The final problem is one of fallout. Once this move to allow charging money for Skyrim mods on Steam Workshop was announced literally overnight hundreds, if not thousands of mods disappeared from the Nexus as their authors sought to make sure they were only available on the Steam Workshop. This resulted in a lot of angst and bad feeling amongst the Skyrim modding community. What's more those mod authors who sought to have their work removed from the Steam Workshop in protest at the move to monetise mods were met with obstructions from Steam who wanted to make it needlessly difficult to have one's work withdrawn from the Workshop.

 

Gabe Newell has gone on the record as saying the move to allow mods authors to charge for their work was meant to facilitate an improvement in the quality of mods available. I think it's quite clear the way this process was implemented was primarily meant to turn the thriving modding scene into another revenue stream for Steam and the game publishers. It was cynical, greedy and quite frankly stupid beyond belief.

 

However, I doubt we've seen the last of it. Steam dipped their toes in the water this time and got them burned. They'll be back to try again with another implementation sooner or later. It's a shame really because I think Steam have done wonders for PC gaming in recent years, but with the mess that is Greenlight and this pretty transparent attempt to create another revenue stream off the back of mods leaves a bad taste in my mouth.

 

 

On a related note, the main reason I am opposed to the charging money for user created mods is down to the changes  have seen in the flightsim community over the years. I was around when payware addons were few and far between. The explosive growth of the flightsim payware addon industry has given us some extraordinary content for our sims, but the price for the community has been a high one, with developer set against developer, developer set against customer, questions over the editorial integrity of many flightsim websites, and a lot of the fun and community spirit being sucked out of the hobby in the pursuit of money.

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The implementation of that idea was indeed a huge failure, I saw someone selling a virtual axe for two dollars or so in the steam page.  :lol:

 

I really don't have anything against the core idea itself, however there should be a strict quality control. Tiny mods that add little new content to the game definitely don't deserve to be sold on Steam, however I don't see why large scale DLC (for example large new areas, like Falskaar mod) couldn't be sold on Steam store. Obviously the developer should receive a fair cut, not something pathetic like 25%.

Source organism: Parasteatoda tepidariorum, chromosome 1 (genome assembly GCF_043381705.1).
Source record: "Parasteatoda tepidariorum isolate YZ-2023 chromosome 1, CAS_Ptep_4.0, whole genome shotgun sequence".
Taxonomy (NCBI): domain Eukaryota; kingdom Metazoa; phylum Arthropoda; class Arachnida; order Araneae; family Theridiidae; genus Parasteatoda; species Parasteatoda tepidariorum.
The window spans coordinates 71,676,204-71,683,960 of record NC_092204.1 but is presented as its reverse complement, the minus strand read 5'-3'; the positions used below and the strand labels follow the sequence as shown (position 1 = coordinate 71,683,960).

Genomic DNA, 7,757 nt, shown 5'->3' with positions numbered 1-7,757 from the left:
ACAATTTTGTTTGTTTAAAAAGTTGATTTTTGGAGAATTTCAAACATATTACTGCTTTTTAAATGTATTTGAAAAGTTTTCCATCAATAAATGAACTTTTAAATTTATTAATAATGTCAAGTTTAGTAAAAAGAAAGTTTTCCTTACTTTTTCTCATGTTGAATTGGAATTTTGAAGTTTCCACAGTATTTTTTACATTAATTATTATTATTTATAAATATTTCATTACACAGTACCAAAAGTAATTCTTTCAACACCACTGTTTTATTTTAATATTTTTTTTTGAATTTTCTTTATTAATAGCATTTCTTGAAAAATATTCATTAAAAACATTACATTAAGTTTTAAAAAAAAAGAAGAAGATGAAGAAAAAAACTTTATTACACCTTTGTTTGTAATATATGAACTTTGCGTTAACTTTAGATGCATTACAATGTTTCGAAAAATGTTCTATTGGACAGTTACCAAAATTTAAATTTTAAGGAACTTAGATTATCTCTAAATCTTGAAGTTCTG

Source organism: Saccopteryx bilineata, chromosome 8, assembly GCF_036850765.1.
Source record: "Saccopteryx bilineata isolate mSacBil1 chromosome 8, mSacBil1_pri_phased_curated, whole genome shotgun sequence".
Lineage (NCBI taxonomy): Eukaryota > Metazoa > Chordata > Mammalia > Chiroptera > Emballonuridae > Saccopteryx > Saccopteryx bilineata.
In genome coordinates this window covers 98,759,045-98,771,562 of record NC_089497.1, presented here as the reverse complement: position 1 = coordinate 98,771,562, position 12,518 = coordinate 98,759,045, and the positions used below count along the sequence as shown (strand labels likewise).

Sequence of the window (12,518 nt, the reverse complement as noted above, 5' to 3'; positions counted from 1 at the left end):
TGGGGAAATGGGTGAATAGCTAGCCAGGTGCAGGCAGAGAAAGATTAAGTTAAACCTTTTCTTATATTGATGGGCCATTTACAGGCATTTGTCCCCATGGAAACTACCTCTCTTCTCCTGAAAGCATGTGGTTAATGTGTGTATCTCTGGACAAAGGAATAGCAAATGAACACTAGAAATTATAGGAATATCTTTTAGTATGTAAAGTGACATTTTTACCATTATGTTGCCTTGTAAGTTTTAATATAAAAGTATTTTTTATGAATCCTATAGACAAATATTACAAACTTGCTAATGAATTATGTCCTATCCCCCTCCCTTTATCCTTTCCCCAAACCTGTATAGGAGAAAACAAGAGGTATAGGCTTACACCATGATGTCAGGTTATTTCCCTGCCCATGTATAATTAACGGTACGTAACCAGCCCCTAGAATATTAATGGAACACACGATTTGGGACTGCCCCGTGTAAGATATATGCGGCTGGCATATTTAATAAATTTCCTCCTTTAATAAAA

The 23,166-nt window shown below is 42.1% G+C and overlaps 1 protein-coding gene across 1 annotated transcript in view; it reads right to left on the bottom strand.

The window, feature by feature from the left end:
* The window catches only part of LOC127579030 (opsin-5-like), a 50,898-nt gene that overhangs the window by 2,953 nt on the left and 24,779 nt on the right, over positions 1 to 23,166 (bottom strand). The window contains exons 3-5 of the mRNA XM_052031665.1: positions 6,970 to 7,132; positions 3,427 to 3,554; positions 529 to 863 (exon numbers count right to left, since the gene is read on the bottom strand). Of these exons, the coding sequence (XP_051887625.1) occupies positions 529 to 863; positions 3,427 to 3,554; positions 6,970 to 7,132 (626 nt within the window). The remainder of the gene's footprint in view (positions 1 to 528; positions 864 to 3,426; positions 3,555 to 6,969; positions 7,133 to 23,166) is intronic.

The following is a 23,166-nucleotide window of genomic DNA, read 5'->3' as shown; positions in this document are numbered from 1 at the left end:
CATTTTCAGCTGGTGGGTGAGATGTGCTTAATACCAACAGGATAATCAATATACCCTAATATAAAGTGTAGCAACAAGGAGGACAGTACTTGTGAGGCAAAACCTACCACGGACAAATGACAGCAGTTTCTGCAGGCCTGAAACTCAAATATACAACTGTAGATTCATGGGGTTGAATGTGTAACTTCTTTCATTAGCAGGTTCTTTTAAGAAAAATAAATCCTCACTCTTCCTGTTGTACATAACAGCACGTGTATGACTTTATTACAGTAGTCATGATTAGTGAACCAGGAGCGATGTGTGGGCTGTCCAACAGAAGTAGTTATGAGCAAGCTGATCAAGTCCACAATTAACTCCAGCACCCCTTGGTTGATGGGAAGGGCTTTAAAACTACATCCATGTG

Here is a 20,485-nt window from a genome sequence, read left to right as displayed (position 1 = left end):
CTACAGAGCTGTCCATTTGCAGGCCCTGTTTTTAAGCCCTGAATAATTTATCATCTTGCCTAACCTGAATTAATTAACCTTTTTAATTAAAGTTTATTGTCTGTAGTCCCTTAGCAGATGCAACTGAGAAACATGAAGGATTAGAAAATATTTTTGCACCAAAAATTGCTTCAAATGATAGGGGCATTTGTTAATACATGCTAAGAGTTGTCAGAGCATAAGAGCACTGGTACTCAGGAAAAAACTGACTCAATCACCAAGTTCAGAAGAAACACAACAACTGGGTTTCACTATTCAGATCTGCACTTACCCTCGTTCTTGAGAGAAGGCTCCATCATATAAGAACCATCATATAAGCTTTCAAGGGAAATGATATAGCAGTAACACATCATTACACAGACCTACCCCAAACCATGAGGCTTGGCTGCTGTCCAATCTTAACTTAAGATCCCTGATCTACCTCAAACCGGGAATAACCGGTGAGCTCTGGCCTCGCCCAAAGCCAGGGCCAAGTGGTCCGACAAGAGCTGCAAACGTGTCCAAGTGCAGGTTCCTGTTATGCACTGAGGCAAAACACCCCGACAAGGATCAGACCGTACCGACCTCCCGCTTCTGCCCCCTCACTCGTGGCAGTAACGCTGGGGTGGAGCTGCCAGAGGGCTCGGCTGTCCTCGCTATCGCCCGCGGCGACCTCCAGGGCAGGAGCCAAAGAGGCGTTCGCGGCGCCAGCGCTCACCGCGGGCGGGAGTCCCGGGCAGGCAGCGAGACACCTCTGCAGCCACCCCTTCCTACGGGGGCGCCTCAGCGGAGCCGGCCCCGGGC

I think that kind of a model would definitely allow developers to create some more absolutely amazing mods that could very well offer many more gameplay hours than the core game itself, just like payware in FS community has brought us some extremely detailed scenery and aircraft addons.

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The situation is somewhat different to selling addons for FSX-SE.

On the whole, it is a very different situation. In one aspect, and the sole one I was making comment on, is the ludicrous percentage offered to the content creator.

 

I'm not saying that both Valve and Bethesda shouldn't have a 'cut of the action,' but not that much!

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I would respond to this the same way i respond to in-app purchases on phones and tablets, which is to say once the monetizers go down that path, I simply completely ignore anything they have to offer.

 

Period.

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The bigger problem with the mod scene would have been on going support.  I download and pay for a new village say for Skyrim, works perfectly i am very happy with my $1.99 purchase.  The developer (or for that matter another mod) releases a patch that breaks my new village, i have ever right to demand that the developer fixes my mod, i paid for it, i want it working.

It breeds a sense of entitlement, if i pay for something i have every right to expect it to work and be updated to work with other mods and patches.